For just about as long as we've had surnames, the general rule has been that as part of the contract of marriage, the woman takes the man's name. Of course, these days that's become much more a tradition than a hard-and-fast rule, and although plenty of women do still choose to change their name, plenty more opt to keep their existing surname, and in some cases it's the man who does the name-changing now. The options don't stop there either: some couples might choose to hyphenate both their surnames together, or dream up something completely new. And I haven't even touched on same-sex couples, where the rules might be easier or harder, depending on how you look at it.
So which option to choose? Well, there's no right or wrong answer - or, to put it another way, the right answer is the one that feels right. But I'm not writing this to give you naming advice; instead, this post is going to be more concerned with something perhaps more boring, but rather important, and a source of perennial confusion: the legal side of changing your name.
At first, I was actually pretty confused myself by how this all worked. I assumed it must be some kind of deed-poll legal name change that was required, as it would be under non-marriage circumstances. But no, it's much simpler than that. And here's perhaps the most important bit to understand in all this: Within the legal contract of marriage, it's not about changing your surname, but instead adding an extra surname.
Okay, so let's use an example. Rose Smith is marrying Greg Jones. After they are married, Rose can legally keep her maiden name Smith; she can also legally use Jones now. The point is, if she chooses to go by Jones, she doesn't lose the ability to use Smith also if she wants to - she simply has two legally usable surnames now. To awkwardly paraphrase the Bard: A Rose by any other name (as long as it's hers or her partner's) would smell as sweetly legal.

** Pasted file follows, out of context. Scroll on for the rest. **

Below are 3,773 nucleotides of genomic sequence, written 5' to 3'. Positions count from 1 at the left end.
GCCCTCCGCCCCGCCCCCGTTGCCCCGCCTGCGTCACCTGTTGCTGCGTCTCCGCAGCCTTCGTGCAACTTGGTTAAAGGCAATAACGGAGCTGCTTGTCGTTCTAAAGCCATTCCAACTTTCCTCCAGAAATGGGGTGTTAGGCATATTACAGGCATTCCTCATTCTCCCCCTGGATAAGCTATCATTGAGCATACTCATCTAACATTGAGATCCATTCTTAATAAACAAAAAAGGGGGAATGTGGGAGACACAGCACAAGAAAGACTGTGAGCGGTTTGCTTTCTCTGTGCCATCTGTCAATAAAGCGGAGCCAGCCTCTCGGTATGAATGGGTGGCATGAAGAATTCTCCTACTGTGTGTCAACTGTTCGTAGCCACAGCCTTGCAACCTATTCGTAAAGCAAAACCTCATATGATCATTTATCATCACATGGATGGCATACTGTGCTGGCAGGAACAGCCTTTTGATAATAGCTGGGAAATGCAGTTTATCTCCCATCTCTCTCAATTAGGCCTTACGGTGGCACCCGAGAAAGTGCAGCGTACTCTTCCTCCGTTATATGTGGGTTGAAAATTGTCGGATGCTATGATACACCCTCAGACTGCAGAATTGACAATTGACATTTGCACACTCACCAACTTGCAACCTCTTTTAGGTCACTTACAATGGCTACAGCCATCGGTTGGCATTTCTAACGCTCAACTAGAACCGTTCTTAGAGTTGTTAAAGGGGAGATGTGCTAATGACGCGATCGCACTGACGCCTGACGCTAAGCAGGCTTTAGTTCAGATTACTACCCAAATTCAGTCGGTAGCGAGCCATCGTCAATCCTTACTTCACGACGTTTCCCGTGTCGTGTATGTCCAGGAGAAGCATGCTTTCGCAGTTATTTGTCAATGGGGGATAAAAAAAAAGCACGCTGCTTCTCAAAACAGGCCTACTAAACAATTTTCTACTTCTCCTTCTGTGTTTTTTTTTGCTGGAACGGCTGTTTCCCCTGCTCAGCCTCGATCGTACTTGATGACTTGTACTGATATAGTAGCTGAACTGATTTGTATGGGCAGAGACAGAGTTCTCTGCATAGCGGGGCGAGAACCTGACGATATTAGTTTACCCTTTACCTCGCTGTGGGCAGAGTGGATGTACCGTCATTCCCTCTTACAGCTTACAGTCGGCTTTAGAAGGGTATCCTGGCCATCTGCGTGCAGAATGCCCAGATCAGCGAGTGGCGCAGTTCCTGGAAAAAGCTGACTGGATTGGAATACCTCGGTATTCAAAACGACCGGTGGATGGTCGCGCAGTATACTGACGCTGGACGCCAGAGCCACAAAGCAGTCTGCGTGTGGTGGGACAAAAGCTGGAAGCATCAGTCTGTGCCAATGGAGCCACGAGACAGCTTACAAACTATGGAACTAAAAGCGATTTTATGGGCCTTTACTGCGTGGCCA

And very important to make clear, this goes both ways. Greg can stay a Jones, but he can also choose to take her name, Smith. Most men probably don't even give this a moment's thought, but they are automatically gaining their partner's surname whether they like it or not.
(Probably worth noting also that in the hopefully unlikely event of divorce, this means that you can then revert back to your original name should you wish to, without much hassle. But that's quite enough talk of divorce on a wedding website!)
All of this is the reason why you can still use your passport when heading off overseas on your honeymoon, despite it having your old name printed on it. This is also the reason why some people, years after having changed their name in marriage, still have their bank account in their old name (procrastination is a powerful force).
You'll note that any other surname option beyond the bachelor surnames of each of the couple is not an automatic legal option, and that includes hyphenation of names. So anything like that can be used casually of course, but if you're wanting to use it for legal purposes, then I'm sorry Mrs. Rose Metallica-Forever, you'll just need to see about doing a name change the old-fashioned way.
(It hopefully goes without saying, but the above info is talking specifically about the circumstances of legal marriage in New Zealand. I have no idea what the rules around name change are in other countries.)
UPDATE 4/04/17: I have a little bit more to say about changing names as a result of marriage, with a couple of clarifications of this post; check it out here.